EUS-FNA is a novel method for diagnosing adrenal lesions. When compared with the traditional diagnostic modalities, it is not only more accurate than imaging studies such as CT or MRI, but also a very safe procedure with fewer complications than percutaneous biopsies [18-21]. When an adrenal incidentaloma is identified, the major concern is malignancy. According to guidelines from the National Institute of Health in 2002, malignancy is more likely in lesions >4 cm in size . In a recent study, a lesion with a diameter greater than 4 cm was shown to have 90% sensitivity for the detection of adrenocortical carcinoma . For adrenal masses larger than 6 cm in diameter, most experts recommend resection .
The primary role of FNA biopsy is to differentiate between adrenal tissue and non-adrenal tissues (e.g. metastases or infection). Though no major complications were noted in our review of EUS-FNA, some potential complications from image or EUS-FNA include adrenal hematoma, abdominal pain, formation of an adrenal abscess, and tumor recurrence along the needle track . Furthermore, pheochromocytoma needs to be ruled out prior to FNA of an incidental adrenal lesion to prevent the possibility of hemorrhage and hypertensive crisis . Overall, the utility and indications for EUS-FNA of adrenal incidentalomas of small size is rare, given the unclear benefit and potential complications. For patients who do undergo the procedure, EUS-FNA of the left adrenal gland is a relatively simple procedure while EUS-FNA of the right adrenal gland is more challenging because the echoendoscope must be maneuvered carefully along vascular structure to visualize the gland. When compared with the 22-gauge needle, 25-gauge needles are relatively more flexible and are preferred for performing trans-duodenal FNAs [27-31].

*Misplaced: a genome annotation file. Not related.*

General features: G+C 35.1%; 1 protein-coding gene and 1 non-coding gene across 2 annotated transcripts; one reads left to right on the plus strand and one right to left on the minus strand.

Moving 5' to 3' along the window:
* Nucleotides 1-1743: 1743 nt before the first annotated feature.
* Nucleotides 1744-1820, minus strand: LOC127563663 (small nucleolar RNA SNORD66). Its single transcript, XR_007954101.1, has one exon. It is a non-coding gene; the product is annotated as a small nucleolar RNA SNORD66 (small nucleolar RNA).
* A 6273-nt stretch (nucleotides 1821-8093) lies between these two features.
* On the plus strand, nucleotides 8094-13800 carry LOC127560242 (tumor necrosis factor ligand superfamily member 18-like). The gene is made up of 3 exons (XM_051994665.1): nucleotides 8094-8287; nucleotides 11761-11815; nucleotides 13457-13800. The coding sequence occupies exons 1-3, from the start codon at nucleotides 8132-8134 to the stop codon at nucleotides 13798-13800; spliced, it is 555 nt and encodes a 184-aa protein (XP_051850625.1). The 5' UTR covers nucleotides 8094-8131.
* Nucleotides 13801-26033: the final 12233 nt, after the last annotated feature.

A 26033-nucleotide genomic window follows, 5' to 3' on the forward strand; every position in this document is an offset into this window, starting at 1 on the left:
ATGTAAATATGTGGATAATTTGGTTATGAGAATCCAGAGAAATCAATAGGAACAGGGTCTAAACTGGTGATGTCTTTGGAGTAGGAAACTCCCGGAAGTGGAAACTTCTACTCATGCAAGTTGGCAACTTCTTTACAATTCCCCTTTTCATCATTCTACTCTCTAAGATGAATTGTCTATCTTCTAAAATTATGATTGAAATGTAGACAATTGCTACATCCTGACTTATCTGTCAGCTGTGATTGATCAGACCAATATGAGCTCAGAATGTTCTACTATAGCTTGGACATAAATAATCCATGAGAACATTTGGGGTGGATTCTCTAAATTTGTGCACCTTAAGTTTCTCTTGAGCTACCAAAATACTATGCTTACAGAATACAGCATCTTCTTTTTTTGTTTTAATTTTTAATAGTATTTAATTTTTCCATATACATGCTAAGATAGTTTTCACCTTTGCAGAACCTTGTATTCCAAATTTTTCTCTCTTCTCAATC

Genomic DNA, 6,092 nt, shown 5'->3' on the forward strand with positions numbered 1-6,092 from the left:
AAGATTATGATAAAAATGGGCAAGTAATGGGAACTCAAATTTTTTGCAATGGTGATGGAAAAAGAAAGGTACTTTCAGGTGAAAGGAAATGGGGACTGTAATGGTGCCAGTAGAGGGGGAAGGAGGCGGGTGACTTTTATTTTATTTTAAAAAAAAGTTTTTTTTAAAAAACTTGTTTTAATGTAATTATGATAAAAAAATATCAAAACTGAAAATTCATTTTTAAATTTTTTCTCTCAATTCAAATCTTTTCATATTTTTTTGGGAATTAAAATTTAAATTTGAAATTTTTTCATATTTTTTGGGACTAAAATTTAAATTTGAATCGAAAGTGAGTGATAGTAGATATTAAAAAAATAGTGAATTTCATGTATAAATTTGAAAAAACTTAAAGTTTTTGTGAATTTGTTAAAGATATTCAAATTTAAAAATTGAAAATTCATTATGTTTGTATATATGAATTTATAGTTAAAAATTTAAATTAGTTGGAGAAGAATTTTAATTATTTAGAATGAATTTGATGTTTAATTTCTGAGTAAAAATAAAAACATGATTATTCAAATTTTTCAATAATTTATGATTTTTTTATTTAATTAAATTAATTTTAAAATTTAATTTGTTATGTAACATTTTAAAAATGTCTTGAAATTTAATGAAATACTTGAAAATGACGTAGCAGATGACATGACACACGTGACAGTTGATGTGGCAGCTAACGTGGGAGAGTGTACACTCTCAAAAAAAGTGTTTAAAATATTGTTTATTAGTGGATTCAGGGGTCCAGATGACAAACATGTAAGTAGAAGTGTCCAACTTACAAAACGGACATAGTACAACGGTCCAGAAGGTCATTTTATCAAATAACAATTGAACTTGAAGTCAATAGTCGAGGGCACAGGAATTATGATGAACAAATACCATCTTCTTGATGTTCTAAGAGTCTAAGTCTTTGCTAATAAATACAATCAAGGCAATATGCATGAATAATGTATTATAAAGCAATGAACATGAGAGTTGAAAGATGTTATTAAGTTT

In summary, if EUS-FNA of the adrenal glands is available and there is a gastroenterologist on staff to perform this advanced procedure, it is a viable and minimally invasive alternative to adrenalectomy or percutaneous image-guided biopsy of the adrenal glands and may be considered by practitioners as it also has excellent yield for an accurate tissue diagnosis. As shown in our review, EUS-FNA of the adrenal gland had 100% technical success with no major complications and only one case of minor adrenal hemorrhage. This procedure can be done as an outpatient as is well-tolerated by patients. Likewise, results of tissue biopsy greatly affect patient management and direct further therapy. Results from FNA cytology for many patients in multiple studies included in our review showed the impact of EUS-FNA of the adrenal gland on final diagnosis of metastatic malignancy. For example, in patients with lung cancer, few studies included in this review evaluated the efficacy of EUS and EUS-FNA for the diagnosis of adrenal metastasis in patients with potentially resectable lung cancer . As a result, EUS-FNA correctly diagnosed a patient with metastasis who was negative on both CT and positron emission tomography-CT. Whether a patient has a first-time malignancy diagnosis or recurrence, EUS-FNA can help guide therapy by providing information for staging and possibly avoiding further invasive procedures in palliative cases. EUS-FNA of the adrenal gland has been shown to be particularly useful in this regard in patients with lung cancer [32-37]. Future prospective, randomized, controlled studies that compare EUS with percutaneous US and/or CT-guided FNA of the adrenal glands would be helpful to further delineate the indications and limitations of each technique.
EUS-FNA of the adrenal gland appears to be a safe and feasible procedure with good results, minimal morbidity and a short hospital stay in the cases reported in the literature. We recommend that EUS-FNA of adrenal masses should be indicated only in selected cases, in which the procedure may alter clinical management by either avoiding unnecessary treatment or helping with staging of malignancy or its recurrence. Further research should compare the benefits of percutaneous and echo-endoscopic approaches to adrenal FNA.